Lit and Figma

In this article I will go over how to set up a Lit web component and use it to create a figma plugin.

TLDR You can find the final source here.

Prerequisites #

Getting Started #

We can start off by creating a empty directory and naming it with snake_case whatever we want.

mkdir figma_lit_example
cd figma_lit_example

Web Setup #

Now we are in the figma_lit_example directory and can setup Figma and Lit. Let's start with node.

npm init -y

This will setup the basics for a node project and install the packages we need. Now lets add some config files. Now open the package.json and replace it with the following:

"name": "figma_lit_example",
"version": "1.0.0",
"description": "Lit Figma Plugin",
"dependencies": {
"lit": "^2.0.0-rc.1"
"devDependencies": {
"@figma/plugin-typings": "^1.23.0",
"html-webpack-inline-source-plugin": "^1.0.0-beta.2",
"html-webpack-plugin": "^4.3.0",
"css-loader": "^5.2.4",
"ts-loader": "^8.0.0",
"typescript": "^4.2.4",
"url-loader": "^4.1.1",
"webpack": "^4.44.1",
"webpack-cli": "^4.6.0"
"scripts": {
"dev": "npx webpack --mode=development --watch",
"copy": "mkdir -p lit-plugin && cp ./manifest.json ./lit-plugin/manifest.json && cp ./dist/ui.html ./lit-plugin/ui.html && cp ./dist/code.js ./lit-plugin/code.js",
"build": "npx webpack --mode=production && npm run copy",
"zip": "npm run build && zip -r lit-plugin"
"browserslist": [
"last 1 Chrome versions"
"keywords": [],
"author": "",
"license": "ISC"

This will add everything we need and add the scripts we need for development and production. Then run the following:

npm i

This will install everything we need to get started. Now we need to setup some config files.

touch tsconfig.json
touch webpack.config.ts

This will create 2 files. Now open up tsconfig.json and paste the following:

"compilerOptions": {
"target": "es2017",
"module": "esNext",
"moduleResolution": "node",
"lib": ["es2017", "dom", "dom.iterable"],
"typeRoots": ["./node_modules/@types", "./node_modules/@figma"],
"declaration": true,
"sourceMap": true,
"inlineSources": true,
"noUnusedLocals": true,
"noImplicitReturns": true,
"noFallthroughCasesInSwitch": true,
"experimentalDecorators": true,
"skipLibCheck": true,
"strict": true,
"noImplicitAny": false,
"outDir": "./lib",
"baseUrl": "./packages",
"importHelpers": true,
"plugins": [
"name": "ts-lit-plugin",
"rules": {
"no-unknown-tag-name": "error",
"no-unclosed-tag": "error",
"no-unknown-property": "error",
"no-unintended-mixed-binding": "error",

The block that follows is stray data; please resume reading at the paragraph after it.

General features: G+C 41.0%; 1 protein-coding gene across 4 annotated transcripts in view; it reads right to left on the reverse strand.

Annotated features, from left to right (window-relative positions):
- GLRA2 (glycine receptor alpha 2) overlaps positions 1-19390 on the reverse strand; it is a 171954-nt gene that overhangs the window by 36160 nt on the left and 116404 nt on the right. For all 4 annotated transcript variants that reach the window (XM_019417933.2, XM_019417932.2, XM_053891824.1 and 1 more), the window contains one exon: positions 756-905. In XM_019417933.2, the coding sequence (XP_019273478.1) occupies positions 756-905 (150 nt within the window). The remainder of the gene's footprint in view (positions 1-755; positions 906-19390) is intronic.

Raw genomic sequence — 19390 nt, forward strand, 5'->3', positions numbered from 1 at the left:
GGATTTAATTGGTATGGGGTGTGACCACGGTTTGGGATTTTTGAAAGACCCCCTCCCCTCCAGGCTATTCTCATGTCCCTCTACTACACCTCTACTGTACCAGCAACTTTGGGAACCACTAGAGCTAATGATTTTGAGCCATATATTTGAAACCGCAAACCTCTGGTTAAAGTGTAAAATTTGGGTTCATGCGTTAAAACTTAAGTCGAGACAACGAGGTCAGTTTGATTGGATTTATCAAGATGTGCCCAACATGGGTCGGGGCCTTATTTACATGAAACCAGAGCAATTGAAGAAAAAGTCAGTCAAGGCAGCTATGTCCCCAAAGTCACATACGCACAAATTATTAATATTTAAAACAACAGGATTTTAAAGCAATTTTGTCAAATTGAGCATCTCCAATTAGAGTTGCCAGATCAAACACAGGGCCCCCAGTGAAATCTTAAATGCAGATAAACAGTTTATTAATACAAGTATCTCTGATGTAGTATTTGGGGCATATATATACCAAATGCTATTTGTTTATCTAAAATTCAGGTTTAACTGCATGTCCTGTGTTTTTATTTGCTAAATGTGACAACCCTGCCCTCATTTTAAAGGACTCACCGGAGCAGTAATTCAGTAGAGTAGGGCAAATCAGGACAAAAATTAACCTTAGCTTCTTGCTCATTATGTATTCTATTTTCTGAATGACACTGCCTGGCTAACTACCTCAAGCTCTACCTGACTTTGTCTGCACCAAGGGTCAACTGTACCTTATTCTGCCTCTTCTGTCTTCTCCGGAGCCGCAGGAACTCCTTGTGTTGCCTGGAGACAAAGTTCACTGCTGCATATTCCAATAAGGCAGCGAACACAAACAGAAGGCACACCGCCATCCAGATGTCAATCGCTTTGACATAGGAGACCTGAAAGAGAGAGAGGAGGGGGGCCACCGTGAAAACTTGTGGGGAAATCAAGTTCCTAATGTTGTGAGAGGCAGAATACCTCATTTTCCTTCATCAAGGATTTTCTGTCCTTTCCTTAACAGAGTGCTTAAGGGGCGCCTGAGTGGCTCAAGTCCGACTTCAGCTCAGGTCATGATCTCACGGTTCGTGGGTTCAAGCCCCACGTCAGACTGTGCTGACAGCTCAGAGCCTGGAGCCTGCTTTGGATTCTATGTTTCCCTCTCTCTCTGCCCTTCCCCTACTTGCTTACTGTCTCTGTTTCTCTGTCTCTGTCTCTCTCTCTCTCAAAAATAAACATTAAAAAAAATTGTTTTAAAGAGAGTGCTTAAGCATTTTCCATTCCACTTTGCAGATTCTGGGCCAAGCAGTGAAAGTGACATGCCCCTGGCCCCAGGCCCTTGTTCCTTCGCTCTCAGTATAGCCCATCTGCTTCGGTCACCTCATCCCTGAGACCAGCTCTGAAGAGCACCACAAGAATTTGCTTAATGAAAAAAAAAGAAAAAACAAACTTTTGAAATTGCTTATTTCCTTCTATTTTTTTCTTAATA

"no-invalid-boolean-binding": "error",
"no-expressionless-property-binding": "error",
"no-noncallable-event-binding": "error",
"no-boolean-in-attribute-binding": "error",
"no-complex-attribute-binding": "error",
"no-nullable-attribute-binding": "error",
"no-incompatible-type-binding": "error",
"no-invalid-directive-binding": "error",
"no-incompatible-property-type": "error",
"no-unknown-property-converter": "error",
"no-invalid-attribute-name": "error",
"no-invalid-tag-name": "error",
"no-unknown-attribute": "off",
"no-unknown-event": "off",
"no-unknown-slot": "off",
"no-invalid-css": "off"
"include": ["src/**/*.ts"],
"references": []

This is a basic typescript config. Now open up webpack.config.ts and paste the following:

const HtmlWebpackInlineSourcePlugin = require("html-webpack-inline-source-plugin");
const HtmlWebpackPlugin = require("html-webpack-plugin");
const path = require("path");

module.exports = (env, argv) => ({
mode: argv.mode === "production" ? "production" : "development",
devtool: argv.mode === "production" ? false : "inline-source-map",
entry: {
ui: "./src/ui.ts",
code: "./src/code.ts",
app: "./src/my-app.ts",
module: {
rules: [
{ test: /\.tsx?$/, use: "ts-loader", exclude: /node_modules/ },
{ test: /\.css$/, use: ["style-loader", { loader: "css-loader" }] },
{ test: /\.(png|jpg|gif|webp|svg)$/, loader: "url-loader" },
resolve: { extensions: [".ts", ".js"] },
output: {
filename: "[name].js",
path: path.resolve(__dirname, "dist"),
plugins: [
new HtmlWebpackPlugin({
template: path.resolve(__dirname, "ui.html"),
filename: "ui.html",
inject: true,
inlineSource: ".(js|css)$",
chunks: ["ui"],
new HtmlWebpackInlineSourcePlugin(HtmlWebpackPlugin),

Now we need to create the ui for the plugin:

touch ui.html

Open up /src/ui.html and add the following:


Now we need a manifest file for the figma plugin:

touch manifest.json

Open manifest.json and add the following:

"name": "figma_lit_example",
"id": "973668777853442323",
"api": "1.0.0",
"main": "code.js",
"ui": "ui.html"

Now we need to create our web component:

mkdir src
cd src
touch my-app.ts
touch code.ts
touch ui.ts
cd ..

Open /src/ui.ts and paste the following:

import "./my-app";

Open /src/my-app.ts and paste the following:

import { html, LitElement } from "lit";